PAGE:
Date of Award

Spring 2015

Document Type


Degree Name

Doctor of Philosophy (PhD)


Sociology/Criminal Justice

Committee Director

Mona J. E. Danner

Committee Member

Randy Gainey

Committee Member

Bryan E. Porter


The consequences of texting and driving have never been more pertinent concerns than they are presently. As reports of injuries and death increase and are paralleled by direct and indirect emotional and financial costs, it is important to uncover why, even in the face of such escalations, individuals choose to engage in this behavior. This study examines texting while driving behavior in the context of self-control theory and postulates that low self-control is a significant predictor of the conduct.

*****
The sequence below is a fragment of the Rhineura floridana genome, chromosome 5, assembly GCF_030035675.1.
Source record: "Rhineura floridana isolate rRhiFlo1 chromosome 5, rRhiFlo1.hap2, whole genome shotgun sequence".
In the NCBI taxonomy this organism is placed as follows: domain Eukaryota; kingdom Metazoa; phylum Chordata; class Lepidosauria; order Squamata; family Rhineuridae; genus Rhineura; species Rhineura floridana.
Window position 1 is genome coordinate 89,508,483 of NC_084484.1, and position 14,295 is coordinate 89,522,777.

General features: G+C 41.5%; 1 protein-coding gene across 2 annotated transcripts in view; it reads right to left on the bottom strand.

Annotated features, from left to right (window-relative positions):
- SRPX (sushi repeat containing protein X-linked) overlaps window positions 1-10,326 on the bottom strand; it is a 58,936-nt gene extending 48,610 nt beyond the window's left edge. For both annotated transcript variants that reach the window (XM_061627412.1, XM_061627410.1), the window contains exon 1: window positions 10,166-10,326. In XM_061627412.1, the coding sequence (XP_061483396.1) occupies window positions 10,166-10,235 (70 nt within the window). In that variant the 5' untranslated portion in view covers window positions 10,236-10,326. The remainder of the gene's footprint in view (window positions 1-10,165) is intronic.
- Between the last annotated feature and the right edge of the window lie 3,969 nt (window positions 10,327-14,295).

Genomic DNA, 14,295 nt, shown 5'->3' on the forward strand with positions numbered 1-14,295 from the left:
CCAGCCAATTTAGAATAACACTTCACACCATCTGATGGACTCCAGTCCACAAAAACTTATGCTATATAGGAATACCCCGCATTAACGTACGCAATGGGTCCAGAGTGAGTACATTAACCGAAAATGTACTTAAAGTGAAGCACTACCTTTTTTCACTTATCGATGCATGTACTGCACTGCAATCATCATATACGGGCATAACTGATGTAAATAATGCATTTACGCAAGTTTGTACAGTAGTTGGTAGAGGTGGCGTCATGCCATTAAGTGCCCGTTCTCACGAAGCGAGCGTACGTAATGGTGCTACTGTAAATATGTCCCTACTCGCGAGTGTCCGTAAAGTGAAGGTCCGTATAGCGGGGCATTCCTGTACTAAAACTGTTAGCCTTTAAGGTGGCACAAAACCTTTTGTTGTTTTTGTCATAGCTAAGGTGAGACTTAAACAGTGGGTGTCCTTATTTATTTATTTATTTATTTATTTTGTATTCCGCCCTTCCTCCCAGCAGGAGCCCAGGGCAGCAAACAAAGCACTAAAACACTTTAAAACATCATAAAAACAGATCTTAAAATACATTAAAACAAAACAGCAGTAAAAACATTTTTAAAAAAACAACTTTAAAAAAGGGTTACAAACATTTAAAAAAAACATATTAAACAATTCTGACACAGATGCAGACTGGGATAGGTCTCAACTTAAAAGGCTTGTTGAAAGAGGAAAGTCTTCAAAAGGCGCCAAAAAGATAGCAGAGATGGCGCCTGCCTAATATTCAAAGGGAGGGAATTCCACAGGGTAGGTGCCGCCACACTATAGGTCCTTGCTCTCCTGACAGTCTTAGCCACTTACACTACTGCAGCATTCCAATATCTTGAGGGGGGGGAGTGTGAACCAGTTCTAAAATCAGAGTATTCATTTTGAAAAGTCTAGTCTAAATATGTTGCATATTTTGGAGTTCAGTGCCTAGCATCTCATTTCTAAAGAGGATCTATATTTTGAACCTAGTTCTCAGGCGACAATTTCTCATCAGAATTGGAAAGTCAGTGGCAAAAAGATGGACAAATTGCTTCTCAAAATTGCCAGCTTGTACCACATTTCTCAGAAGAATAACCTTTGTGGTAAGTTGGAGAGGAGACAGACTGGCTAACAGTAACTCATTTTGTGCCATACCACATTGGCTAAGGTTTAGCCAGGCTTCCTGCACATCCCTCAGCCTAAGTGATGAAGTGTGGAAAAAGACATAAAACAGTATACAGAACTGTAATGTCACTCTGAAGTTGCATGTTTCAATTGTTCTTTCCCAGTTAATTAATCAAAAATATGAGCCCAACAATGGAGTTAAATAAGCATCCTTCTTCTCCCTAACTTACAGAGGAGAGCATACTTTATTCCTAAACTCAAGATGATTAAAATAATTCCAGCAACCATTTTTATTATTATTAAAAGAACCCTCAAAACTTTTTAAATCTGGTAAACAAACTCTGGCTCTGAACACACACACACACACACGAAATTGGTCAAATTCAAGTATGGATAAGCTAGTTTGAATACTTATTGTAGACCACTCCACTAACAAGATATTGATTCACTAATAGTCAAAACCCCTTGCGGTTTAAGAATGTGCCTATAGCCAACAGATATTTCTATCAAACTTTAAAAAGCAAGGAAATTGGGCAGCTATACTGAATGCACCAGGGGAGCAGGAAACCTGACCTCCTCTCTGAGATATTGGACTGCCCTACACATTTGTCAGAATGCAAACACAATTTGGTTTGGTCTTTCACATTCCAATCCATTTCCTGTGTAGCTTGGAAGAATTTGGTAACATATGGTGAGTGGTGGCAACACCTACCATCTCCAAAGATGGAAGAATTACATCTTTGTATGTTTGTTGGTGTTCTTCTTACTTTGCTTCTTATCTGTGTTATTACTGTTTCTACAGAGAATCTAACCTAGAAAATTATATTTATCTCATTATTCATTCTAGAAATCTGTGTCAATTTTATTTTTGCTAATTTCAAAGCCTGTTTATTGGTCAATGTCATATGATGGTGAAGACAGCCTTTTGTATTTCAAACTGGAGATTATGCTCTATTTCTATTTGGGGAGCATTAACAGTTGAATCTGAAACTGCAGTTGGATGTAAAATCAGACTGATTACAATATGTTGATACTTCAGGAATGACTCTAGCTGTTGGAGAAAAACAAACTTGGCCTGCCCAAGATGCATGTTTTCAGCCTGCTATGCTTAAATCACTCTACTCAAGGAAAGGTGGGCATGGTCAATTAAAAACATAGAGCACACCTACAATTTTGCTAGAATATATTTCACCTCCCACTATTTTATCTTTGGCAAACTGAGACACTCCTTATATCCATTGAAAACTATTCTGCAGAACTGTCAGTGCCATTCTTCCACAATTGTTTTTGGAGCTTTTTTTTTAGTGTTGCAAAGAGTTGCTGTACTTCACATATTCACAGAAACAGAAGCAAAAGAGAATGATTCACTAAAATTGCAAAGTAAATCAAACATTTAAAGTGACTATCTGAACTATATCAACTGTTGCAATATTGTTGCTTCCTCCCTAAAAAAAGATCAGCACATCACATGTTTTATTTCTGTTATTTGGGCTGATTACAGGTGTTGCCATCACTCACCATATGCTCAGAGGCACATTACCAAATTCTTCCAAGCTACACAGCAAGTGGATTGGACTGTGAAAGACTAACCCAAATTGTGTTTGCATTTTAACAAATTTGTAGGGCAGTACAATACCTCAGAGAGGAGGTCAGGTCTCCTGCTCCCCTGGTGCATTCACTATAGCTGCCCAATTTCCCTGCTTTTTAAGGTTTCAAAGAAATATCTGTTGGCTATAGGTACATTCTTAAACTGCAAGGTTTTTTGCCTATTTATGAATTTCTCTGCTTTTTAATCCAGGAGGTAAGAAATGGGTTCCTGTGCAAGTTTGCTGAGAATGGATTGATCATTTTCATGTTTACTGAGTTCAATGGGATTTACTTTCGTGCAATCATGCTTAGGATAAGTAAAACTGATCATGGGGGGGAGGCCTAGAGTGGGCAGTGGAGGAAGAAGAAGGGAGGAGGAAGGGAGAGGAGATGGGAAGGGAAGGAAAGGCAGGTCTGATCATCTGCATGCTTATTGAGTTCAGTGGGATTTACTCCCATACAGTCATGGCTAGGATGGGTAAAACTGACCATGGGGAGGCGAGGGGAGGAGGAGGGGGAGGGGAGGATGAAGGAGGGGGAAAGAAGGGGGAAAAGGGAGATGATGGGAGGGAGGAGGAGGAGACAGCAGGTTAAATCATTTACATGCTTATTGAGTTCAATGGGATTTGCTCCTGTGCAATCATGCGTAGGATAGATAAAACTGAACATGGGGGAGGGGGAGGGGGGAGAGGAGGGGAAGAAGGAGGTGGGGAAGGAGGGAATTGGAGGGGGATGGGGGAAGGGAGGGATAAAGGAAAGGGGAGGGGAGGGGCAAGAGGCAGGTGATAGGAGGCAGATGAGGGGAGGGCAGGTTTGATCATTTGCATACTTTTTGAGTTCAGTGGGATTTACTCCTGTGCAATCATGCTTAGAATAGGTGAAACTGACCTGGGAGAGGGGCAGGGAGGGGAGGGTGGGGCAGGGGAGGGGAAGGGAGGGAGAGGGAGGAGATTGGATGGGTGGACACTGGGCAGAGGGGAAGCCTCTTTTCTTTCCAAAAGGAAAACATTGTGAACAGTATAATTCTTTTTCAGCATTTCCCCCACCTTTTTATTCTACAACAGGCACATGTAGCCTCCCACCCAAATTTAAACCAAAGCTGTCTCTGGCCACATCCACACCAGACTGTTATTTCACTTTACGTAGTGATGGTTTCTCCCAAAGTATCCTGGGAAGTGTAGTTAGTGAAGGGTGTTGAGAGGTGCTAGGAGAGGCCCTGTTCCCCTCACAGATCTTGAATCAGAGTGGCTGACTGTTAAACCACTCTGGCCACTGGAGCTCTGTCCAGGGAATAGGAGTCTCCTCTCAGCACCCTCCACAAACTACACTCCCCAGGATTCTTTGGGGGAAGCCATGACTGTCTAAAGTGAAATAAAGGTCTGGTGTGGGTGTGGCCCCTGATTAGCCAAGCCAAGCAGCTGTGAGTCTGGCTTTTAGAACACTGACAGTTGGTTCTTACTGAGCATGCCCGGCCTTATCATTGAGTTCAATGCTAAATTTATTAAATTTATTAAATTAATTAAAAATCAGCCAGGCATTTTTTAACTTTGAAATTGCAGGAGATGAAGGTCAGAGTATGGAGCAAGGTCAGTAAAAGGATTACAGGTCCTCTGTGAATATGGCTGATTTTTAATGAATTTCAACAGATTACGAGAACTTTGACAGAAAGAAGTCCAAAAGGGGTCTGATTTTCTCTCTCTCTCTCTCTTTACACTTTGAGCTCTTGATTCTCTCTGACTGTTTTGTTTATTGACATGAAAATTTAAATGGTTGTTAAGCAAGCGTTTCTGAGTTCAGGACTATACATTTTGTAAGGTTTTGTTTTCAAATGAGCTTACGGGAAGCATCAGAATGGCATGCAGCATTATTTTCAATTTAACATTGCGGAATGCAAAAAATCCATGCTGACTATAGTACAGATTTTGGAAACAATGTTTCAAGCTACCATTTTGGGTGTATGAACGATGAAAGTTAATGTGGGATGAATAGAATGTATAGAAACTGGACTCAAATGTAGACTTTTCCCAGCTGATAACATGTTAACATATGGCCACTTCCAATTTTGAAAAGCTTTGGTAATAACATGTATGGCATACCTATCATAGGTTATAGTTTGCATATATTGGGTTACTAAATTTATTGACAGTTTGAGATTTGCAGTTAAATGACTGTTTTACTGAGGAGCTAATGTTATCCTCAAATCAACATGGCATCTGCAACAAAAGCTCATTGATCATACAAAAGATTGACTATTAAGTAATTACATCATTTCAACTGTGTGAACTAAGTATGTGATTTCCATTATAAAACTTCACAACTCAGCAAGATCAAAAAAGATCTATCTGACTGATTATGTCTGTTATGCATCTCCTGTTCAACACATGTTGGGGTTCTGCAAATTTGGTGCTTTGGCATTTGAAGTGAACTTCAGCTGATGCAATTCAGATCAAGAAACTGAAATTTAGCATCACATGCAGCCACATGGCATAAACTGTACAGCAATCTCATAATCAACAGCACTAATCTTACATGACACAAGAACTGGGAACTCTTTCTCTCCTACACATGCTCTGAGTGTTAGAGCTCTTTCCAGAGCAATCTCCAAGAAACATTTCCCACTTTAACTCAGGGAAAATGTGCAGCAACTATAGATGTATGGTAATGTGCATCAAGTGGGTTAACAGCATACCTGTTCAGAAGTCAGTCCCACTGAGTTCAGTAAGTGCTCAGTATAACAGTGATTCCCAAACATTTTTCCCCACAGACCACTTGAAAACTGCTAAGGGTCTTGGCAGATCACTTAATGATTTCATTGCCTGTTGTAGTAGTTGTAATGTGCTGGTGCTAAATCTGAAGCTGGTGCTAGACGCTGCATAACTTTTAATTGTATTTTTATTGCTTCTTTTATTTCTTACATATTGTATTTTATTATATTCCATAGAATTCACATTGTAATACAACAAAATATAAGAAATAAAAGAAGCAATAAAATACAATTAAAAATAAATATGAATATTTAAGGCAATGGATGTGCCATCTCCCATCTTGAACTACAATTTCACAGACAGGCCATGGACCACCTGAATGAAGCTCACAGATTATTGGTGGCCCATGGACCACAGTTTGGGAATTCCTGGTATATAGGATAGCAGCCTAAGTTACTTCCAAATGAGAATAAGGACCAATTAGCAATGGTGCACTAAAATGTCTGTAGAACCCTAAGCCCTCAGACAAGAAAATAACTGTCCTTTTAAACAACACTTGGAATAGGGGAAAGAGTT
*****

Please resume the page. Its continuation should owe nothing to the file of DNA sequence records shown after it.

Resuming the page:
An online questionnaire was distributed via email to all enrolled students at Old Dominion University, located in Norfolk Virginia, during the summer of 2014. Data were collected which tapped into student's texting while driving behaviors, measured their respective levels of self-control, and ascertained demographical information. Results of the analysis indicated that self-control was a not significant predictor of texting while driving behavior when controlling for other factors. Suggestions for future research and limitations of this study are discussed.